to insist on one language and style of music that excluded the wide
range of other people. There have been other difficulties too, including
some deliberate misinformation and mischief. Numbers attending
church fell for some months. We have had to work hard for
reconciliation and understanding. For the future, services will be
mainly in English with a little Welsh. We will also retain some Greek.
Because of the many different languages represented, our committee
has a firm and clear understanding that we should use English as our
main language for worship and for mission work. We will also try to
move back towards more congregational singing – as we used to have
in the early days of our community. This is not because we feel one
language or one style of singing is better for Christianity. It is simply
the only way that a diverse community in South Wales is going to
survive and grow.
The community of Saint Zachariah is supposed to be a mission parish,
but we have only reached local people very slowly. This has not been
helped by a lack of encouragement from our Greek Archdiocese, and
some narrow ethnicity amongst a few parishioners. The community
board is trying to find better ways to carry out mission work.
The parish newsletter has recently become a bi-monthly publication,
which will now run alongside my older publication called “Orthodox
Christian Contact.” The newsletter now reflects events in Swansea, the
life of our people, and local parish concerns. You can receive the
newsletter by email if you register your email address. Local
parishioners can also receive a print copy. There is also a new parish
website which will gradually develop its own articles and information.
You should be able to access the new parish website soon. We hope
that the new site will develop as a friendly gateway for parishioners
and others to explore our community. The community board uses the
public information centre in Swansea, as well as the Chaplaincy notice
board at Swansea University. They use posters and you may find the
community mentioned in the Welsh newspapers occasionally. Our
committee is keen to develop our outreach, and to make sure that
visitors find a friendly and warm reception. Christianity is about
reconciliation, forgiveness and love. We try to reflect this.
I am a non-stipendiary priest. This means that I am not paid by the
Orthodox Church, nor directly by the Community (though people may
give donations for me in the collection). I have an ordinary paid job.
For many years I was fortunate to work as an advisor and trainer with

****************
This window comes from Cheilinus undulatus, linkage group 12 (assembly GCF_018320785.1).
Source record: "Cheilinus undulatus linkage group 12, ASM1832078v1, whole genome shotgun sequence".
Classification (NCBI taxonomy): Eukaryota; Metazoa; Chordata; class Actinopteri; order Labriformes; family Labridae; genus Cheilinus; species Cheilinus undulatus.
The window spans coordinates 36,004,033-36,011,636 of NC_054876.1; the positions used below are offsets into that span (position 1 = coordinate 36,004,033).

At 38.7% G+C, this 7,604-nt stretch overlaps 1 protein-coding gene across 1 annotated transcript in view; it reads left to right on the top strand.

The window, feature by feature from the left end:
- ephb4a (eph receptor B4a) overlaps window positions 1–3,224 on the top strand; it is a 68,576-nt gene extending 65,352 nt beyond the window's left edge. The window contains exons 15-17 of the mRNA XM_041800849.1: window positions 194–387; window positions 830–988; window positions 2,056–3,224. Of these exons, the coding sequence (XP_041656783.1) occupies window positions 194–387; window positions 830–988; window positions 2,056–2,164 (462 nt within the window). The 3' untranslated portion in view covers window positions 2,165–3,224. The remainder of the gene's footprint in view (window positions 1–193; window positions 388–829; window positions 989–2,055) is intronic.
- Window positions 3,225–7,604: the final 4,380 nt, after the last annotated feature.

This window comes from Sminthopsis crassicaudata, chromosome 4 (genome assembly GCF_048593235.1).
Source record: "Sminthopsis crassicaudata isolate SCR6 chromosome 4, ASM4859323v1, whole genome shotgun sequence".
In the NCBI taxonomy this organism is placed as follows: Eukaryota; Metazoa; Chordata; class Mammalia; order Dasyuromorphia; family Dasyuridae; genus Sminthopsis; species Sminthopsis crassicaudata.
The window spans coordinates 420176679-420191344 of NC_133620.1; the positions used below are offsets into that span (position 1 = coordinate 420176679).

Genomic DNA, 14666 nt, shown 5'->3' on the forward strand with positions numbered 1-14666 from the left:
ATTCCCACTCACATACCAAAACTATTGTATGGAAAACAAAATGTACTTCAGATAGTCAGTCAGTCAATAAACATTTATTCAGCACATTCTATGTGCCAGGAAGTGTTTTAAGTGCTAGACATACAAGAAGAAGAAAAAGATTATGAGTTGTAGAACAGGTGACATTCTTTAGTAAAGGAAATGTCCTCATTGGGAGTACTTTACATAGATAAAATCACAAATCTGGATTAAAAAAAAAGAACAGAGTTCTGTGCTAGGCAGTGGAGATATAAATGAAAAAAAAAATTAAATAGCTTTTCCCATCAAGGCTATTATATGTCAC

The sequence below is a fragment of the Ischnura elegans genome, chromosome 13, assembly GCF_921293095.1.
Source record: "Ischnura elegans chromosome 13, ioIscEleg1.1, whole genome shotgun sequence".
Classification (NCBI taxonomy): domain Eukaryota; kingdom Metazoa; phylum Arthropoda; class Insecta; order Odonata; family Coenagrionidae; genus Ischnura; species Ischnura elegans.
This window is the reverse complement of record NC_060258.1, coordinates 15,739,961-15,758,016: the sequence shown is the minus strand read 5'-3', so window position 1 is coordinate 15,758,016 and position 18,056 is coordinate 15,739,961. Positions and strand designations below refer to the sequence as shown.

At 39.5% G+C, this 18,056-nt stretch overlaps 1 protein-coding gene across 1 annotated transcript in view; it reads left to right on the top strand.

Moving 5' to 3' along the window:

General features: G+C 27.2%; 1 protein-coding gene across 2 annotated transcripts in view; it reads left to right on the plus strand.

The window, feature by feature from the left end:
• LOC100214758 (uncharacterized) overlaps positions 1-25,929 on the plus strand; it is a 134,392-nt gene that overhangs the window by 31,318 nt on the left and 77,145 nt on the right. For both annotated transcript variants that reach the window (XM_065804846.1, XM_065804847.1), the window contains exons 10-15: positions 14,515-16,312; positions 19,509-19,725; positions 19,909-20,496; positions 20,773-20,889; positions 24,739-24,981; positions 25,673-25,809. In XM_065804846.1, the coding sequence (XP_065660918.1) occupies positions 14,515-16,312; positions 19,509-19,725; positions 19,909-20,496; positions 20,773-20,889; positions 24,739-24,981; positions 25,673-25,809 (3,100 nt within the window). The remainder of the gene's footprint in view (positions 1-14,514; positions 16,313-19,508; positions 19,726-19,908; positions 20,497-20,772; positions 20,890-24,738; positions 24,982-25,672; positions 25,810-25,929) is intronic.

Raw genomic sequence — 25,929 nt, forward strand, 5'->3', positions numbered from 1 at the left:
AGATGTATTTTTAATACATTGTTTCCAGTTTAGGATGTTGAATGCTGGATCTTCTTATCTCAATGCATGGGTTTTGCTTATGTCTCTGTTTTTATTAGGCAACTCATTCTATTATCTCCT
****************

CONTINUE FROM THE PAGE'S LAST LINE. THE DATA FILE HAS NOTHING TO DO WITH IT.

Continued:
the Citizens Advice Bureau. More recently I have been employed as a
Welfare Rights worker by a local government authority (Neath Port
Talbot County Borough Council). I also work for an organisation called
Communities First (funded by the Welsh Assembly Government). I
work in a deprived area, alongside organisations such as Women’s Aid
and drug and alcohol advisory groups to deliver advice about welfare
rights and to help people claim benefits.
Alongside my role as the priest of the Community of St Zachariah and
St Elizabeth, I work to spread the Word of God. Over many years I
have produced a series of English Language leaflets setting out some
of the teaching and history of the Orthodox Church. These are currently
being revised and extended. For twenty years my wife and I had our
own market stall in Llanelli Market Hall, where Orthodox books, icons
and incense could be found alongside local Welsh produce for the
people of Llanelli. (Where else can you find the scent of incense
mingling with the smell of cockles and Welsh larverbread?) This
small profits from the stall and the website formed part of our income.
This enabled us to publish the leaflets mentioned above, pay for this
website, and publish Orthodox books under the imprint “Orthodox
Christian Contact”. I accept invitations to preach in a variety of
churches and chapels. In the past my wife and I have arranged
exhibitions and talks, particularly in conjunction with the Ecumenical
Fellowship of Saint David and Saint Nicholas, Cardiff.
In July 2009 my wife, Presvitera Cacilia passed away after a long and
painful illness. I am still adjusting to life without her, surrounded and
supported by a wonderful family.